Student persistence is a consistent topic of interest and discussion in adult education. When adults decide to return to the classroom, they’re at a much different place in their lives than when they were kids in school. The demands of family, jobs, and daily necessities that compete with their desire to return to the classroom. So once an adult makes the decision to go back, helping them persist becomes critical.
But beyond these classic barriers to persistence, adult learners frequently must overcome significant social and emotional hurdles.
Social and emotional, or dispositional, barriers can be any number of things and might not even be the same from student to student. These barriers include attitudes and self-perceptions that students associate with learning that can prevent them from participating in an education program, said Stephanie Patton, Utah Adult Education Coordinator.
Self-doubt and fear can also stifle an adult returning to the classroom—a place they may associate with negative memories.
An adult might feel guilty or selfish for focusing on their own education when they have so many other responsibilities to consider, said Phyllis Atwood, PhD, GOAL Program Pathways Coordinator at Calhoun Community College in Alabama. Self-doubt and fear can also stifle an adult returning to the classroom—a place they may associate with negative memories. Adults seeking their second chance at education have also said they worry about being judged for not finishing the first time. In response, Atwood has focused research on what institutions, rather than students, can do to encourage persistence.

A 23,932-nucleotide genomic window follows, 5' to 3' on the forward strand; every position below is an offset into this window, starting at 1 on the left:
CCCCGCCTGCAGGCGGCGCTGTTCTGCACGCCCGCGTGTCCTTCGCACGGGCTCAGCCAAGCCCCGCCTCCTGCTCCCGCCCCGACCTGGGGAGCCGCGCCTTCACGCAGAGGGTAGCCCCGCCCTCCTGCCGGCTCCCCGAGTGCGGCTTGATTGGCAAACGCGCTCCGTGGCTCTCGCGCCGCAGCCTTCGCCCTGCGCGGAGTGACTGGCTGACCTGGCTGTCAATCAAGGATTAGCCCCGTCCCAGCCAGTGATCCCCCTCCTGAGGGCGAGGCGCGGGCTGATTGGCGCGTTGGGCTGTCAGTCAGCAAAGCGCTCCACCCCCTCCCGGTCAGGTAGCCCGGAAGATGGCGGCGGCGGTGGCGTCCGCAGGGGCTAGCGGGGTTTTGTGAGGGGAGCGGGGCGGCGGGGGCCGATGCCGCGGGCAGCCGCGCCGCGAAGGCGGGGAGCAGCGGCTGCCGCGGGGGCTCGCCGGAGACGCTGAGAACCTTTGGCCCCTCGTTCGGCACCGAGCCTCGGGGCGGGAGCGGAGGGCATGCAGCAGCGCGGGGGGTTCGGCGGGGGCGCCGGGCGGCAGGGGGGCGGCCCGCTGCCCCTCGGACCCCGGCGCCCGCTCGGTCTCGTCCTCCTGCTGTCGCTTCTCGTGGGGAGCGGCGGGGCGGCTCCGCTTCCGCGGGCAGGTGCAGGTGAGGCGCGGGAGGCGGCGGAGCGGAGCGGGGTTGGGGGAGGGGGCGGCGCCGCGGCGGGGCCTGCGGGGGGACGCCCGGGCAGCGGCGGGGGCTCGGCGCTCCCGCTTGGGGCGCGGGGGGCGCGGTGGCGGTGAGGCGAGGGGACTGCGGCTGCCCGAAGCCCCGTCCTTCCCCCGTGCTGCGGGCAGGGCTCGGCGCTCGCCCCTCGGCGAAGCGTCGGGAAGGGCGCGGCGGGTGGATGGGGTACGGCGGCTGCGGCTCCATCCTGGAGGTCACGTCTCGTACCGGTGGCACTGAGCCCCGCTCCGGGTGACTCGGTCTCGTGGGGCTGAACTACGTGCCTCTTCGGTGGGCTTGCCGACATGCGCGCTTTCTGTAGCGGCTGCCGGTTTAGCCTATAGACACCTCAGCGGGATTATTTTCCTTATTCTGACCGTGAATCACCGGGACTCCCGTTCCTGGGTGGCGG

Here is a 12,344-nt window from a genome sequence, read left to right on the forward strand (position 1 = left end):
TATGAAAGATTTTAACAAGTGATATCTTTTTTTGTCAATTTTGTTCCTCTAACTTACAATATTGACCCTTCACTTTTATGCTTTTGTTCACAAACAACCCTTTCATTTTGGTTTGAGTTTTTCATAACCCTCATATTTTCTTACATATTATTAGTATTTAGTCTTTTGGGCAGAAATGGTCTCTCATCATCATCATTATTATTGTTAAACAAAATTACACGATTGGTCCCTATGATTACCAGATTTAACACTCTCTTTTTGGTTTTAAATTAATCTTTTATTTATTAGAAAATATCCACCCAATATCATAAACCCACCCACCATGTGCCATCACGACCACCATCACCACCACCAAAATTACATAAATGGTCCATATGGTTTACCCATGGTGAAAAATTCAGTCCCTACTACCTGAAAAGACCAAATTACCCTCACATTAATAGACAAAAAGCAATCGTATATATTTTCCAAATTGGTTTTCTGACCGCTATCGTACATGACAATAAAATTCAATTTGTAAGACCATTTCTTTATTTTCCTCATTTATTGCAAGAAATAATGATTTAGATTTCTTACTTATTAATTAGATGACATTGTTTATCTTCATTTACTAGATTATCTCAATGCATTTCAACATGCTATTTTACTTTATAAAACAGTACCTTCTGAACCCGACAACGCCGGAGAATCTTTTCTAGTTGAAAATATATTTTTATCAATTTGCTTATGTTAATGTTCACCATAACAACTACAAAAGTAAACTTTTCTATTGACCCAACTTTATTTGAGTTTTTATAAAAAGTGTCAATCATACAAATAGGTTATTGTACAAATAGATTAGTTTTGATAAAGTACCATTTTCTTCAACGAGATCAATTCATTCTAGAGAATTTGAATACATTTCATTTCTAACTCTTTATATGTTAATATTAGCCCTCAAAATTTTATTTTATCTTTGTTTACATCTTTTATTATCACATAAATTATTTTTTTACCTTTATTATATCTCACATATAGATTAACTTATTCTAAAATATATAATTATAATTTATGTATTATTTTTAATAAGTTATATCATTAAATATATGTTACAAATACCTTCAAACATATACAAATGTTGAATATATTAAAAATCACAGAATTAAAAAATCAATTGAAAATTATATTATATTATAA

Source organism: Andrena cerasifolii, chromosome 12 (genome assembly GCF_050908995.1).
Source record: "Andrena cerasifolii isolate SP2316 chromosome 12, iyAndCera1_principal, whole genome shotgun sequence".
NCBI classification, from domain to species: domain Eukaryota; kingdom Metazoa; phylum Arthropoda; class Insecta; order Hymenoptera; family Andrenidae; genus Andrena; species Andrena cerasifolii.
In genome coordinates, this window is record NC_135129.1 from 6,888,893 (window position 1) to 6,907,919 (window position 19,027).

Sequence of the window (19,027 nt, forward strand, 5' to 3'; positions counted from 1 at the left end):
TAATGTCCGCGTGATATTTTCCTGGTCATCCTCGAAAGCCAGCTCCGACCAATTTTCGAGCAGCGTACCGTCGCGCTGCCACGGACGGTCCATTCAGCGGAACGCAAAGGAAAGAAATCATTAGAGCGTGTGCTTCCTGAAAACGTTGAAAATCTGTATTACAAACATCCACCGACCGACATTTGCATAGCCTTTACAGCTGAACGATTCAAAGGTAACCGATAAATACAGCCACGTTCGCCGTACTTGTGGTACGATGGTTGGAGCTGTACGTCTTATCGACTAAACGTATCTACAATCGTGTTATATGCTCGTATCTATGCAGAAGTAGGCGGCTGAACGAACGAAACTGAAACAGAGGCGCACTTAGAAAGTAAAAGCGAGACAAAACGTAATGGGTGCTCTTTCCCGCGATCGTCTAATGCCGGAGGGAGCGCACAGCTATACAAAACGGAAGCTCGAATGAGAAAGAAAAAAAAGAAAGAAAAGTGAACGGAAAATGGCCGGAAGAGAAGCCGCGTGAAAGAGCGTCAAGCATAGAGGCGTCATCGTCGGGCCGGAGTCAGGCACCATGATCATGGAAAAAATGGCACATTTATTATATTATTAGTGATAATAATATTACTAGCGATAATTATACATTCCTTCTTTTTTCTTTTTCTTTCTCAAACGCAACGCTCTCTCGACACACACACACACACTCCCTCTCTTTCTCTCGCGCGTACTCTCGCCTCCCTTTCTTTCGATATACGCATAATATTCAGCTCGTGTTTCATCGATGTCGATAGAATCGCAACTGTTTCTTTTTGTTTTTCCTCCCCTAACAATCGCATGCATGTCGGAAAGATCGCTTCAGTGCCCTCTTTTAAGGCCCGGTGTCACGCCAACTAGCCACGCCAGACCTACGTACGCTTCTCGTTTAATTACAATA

Perceptive instructors who are aware of these barriers can help students manage these emotional deterrents to education. Patton and Atwood each shared some of their tips on how programs can improve student persistence in the face of social and emotional barriers.
- Create a positive and welcoming environment starting with the very first program personnel to interact with new students to help combat insecurity and fears.
- Set a tone of understanding and adaptability in the classroom from day one. Empathy and a judgement-free zone is first, followed by empowerment. Remember, despite feeling uncertain, students had the courage to walk through the door. If they know there is a culture willing to adapt to changing needs, students become empowered to overcome obstacles and succeed in the program.
- Establish a plan of study based on students’ outside influences: their support systems, available nuggets of study time, attendance expectations, etc.
- Flip the classroom, and let people learn from one another. If a natural mentor-mentee relationship occurs, recognize the value and voice encouragement. Students will find they all have different strengths and areas of expertise, and that they can seek help from those who are experts in areas they are not.
Ultimately, it comes down to validation. So many emotions can hold a person back, but validation can empower them to overcome and keep learning.